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dc.contributor.advisorEmsley, R. A.
dc.contributor.advisorStein, D. J.
dc.contributor.authorSeedat, Sorayaen_ZA
dc.contributor.otherUniversity of Stellenbosch. Faculty of Health Sciences. Dept. of Psychiatry.
dc.date.accessioned2008-07-29T08:14:37Zen_ZA
dc.date.accessioned2010-06-01T08:16:52Z
dc.date.available2008-07-29T08:14:37Zen_ZA
dc.date.available2010-06-01T08:16:52Z
dc.date.issued2005-12en_ZA
dc.identifier.urihttp://hdl.handle.net/10019.1/1266
dc.descriptionThesis (PhD (Psychiatry))--University of Stellenbosch, 2005.
dc.description.abstractMany gaps remain in our current state of knowledge about the epidemiology, phenomenology, neurobiology, and psychopharmacology of posttraumatic stress disorder (PTSD) in children and adolescents. Empirical evidence, particularly in non-Western settings, is sparse and there is little convergent understanding of the interrelationship of epidemiological factors, PTSD symptom expression, full and partial syndromes, disorders comorbid with PTSD, and pharmacotherapeutic interventions. Clinicians are faced with the difficult task of treating this often complicated and debilitating disorder in youth in the absence of data from well-controlled clinical trials. The studies detailed here are a point of departure for understanding the confluence that exists between epidemiological, phenomenological, and pharmacotherapeutic aspects of adolescent PTSD. Two studies were conducted to investigate the prevalence and effects of violence exposure and PTSD, clinical and functional correlates of full and partial syndromes, and associated gender differences in school and clinic samples, respectively. Two preliminary open-label trials assessed the efficacy and safety of a selective serotonin reuptake inhibitor (SSRI) in adolescents with at least moderate severity PTSD. The results indicate that (i) partial PTSD is a common nosological entity in adolescents, (ii) gender-related differences in PTSD, even if not manifest in differences in prevalence (i.e., in the rates of trauma exposure and full and partial PTSD), may well manifest in symptom expression (i.e., higher symptom burden in girls), associated morbidity, and functional impairment, and (iii) SSRIs may be effective in treating core PTSD symptoms in this age group. While not yet demonstrated, the partial subtype may have similar biological underpinnings to full PTSD in adolescents and may benefit from similar pharmacotherapeutic interventions. This is an area deserving of further investigation. Controlled SSRI data are needed to establish if these should be agents of choice for paediatric PTSD.en_ZA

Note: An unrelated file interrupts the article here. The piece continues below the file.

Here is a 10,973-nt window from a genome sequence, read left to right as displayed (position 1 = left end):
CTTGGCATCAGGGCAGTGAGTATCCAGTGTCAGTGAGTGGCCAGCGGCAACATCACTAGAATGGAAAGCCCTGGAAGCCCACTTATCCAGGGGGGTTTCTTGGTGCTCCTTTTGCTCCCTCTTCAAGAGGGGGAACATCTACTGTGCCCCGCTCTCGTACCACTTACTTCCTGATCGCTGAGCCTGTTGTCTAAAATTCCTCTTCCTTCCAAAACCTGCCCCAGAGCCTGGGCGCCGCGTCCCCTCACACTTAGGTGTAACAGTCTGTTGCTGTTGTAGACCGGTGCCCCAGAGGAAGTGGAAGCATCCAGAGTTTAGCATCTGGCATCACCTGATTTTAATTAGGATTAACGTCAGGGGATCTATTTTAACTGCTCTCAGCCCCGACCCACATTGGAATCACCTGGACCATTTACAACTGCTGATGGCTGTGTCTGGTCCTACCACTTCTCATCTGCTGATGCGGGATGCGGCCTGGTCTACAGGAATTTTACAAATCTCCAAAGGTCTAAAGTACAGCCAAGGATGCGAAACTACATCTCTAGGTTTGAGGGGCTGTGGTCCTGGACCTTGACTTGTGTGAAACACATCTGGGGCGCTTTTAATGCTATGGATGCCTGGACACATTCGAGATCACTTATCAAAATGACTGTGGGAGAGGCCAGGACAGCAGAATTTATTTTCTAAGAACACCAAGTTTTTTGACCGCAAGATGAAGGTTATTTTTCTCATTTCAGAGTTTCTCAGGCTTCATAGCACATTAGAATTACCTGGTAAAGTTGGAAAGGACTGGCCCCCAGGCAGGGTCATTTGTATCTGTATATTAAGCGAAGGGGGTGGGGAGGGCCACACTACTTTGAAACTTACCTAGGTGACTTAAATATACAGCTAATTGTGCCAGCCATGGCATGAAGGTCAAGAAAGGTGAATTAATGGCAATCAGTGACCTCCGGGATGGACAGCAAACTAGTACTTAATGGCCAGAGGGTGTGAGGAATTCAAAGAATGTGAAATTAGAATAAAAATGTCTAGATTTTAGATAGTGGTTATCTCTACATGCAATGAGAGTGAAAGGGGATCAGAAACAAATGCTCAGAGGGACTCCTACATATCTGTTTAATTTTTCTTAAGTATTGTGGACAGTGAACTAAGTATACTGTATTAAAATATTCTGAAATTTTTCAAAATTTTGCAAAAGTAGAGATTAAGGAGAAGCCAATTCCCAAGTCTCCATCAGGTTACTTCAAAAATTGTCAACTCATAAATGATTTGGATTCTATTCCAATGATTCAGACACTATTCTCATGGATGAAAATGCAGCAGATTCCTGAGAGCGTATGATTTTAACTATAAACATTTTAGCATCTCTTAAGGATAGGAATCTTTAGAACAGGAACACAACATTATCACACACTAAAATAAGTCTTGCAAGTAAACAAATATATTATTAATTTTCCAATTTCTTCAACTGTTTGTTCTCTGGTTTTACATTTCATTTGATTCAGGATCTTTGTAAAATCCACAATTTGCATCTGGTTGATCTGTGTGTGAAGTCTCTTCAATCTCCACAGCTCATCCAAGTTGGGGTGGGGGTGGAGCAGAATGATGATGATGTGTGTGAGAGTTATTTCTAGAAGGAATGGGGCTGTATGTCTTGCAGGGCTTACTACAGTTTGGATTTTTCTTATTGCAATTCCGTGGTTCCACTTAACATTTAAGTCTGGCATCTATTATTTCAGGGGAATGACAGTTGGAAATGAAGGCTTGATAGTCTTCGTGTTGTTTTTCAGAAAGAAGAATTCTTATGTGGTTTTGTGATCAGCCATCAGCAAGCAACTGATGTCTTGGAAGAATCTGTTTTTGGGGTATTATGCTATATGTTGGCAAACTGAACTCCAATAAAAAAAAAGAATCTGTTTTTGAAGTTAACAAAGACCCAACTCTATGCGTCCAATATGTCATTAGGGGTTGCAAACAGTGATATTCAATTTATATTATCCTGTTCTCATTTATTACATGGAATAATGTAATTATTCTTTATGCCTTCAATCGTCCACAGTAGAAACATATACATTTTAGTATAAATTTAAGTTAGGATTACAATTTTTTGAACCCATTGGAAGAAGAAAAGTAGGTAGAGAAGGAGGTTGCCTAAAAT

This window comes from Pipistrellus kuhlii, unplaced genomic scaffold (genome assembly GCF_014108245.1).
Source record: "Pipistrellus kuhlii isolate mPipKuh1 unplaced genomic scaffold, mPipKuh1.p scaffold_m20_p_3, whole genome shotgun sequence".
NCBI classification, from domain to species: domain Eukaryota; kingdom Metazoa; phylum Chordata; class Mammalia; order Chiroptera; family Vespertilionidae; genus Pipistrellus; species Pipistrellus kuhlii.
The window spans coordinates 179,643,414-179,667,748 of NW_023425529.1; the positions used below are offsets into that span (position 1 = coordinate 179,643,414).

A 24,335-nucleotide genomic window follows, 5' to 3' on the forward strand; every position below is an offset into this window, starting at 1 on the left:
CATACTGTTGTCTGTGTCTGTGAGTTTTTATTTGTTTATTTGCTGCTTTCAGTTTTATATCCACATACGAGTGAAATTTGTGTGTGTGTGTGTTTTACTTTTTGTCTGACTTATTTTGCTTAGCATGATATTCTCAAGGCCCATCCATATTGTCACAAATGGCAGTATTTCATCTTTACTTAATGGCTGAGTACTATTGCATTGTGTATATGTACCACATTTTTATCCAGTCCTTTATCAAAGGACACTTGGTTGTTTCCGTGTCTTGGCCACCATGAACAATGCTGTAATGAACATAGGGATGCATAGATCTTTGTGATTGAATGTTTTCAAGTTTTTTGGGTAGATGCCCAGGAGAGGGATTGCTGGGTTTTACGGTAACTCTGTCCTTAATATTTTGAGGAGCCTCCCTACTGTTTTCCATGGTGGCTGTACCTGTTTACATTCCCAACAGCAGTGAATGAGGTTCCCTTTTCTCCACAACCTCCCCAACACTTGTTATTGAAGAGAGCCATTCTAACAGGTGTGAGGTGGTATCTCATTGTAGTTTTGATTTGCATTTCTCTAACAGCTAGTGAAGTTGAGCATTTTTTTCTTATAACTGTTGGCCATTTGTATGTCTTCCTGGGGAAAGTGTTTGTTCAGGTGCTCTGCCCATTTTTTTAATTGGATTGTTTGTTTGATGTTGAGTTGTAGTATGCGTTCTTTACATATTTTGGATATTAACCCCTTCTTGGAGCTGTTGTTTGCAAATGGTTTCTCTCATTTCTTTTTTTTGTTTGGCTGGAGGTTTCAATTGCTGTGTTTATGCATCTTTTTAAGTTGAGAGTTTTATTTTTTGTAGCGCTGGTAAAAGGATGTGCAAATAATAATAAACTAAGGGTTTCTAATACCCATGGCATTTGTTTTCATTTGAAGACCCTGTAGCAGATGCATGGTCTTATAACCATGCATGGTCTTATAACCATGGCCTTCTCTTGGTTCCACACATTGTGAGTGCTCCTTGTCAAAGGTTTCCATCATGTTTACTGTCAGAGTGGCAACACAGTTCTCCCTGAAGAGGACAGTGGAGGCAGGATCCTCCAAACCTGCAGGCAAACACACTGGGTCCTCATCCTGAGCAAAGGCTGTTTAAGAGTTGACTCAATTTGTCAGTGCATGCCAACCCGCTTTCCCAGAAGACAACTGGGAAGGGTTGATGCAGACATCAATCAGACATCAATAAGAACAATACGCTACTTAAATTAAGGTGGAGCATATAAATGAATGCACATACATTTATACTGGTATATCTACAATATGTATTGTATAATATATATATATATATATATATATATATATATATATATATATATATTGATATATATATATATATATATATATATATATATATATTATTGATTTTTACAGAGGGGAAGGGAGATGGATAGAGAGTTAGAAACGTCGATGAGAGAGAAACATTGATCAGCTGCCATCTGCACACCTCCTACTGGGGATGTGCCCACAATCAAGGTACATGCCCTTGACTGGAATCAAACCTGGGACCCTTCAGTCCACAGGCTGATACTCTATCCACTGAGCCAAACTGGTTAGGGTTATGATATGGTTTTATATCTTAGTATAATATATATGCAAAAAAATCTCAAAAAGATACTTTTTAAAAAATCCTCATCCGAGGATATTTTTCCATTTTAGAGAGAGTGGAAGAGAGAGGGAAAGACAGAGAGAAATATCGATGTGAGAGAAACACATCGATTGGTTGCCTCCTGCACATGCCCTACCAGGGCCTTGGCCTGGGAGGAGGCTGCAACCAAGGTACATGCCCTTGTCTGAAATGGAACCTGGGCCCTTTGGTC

dc.language.isoenen_ZA
dc.publisherStellenbosch : University of Stellenbosch
dc.subjectPost-traumatic stress disorder in children -- Treatmenten
dc.subjectPost-traumatic stress disorder in adolescence -- Treatmenten
dc.subjectPsychic trauma in children -- Treatmenten
dc.subjectPsychic trauma in adolescence -- Treatmenten
dc.subjectDissertations -- Psychiatryen
dc.subjectTheses -- Psychiatryen
dc.titleEpidemiological, phenomenological, and treatment aspects of trauma and posttraumatic stress disorder in children and adolescentsen_ZA
dc.typeThesisen_ZA
dc.rights.holderUniversity of Stellenbosch


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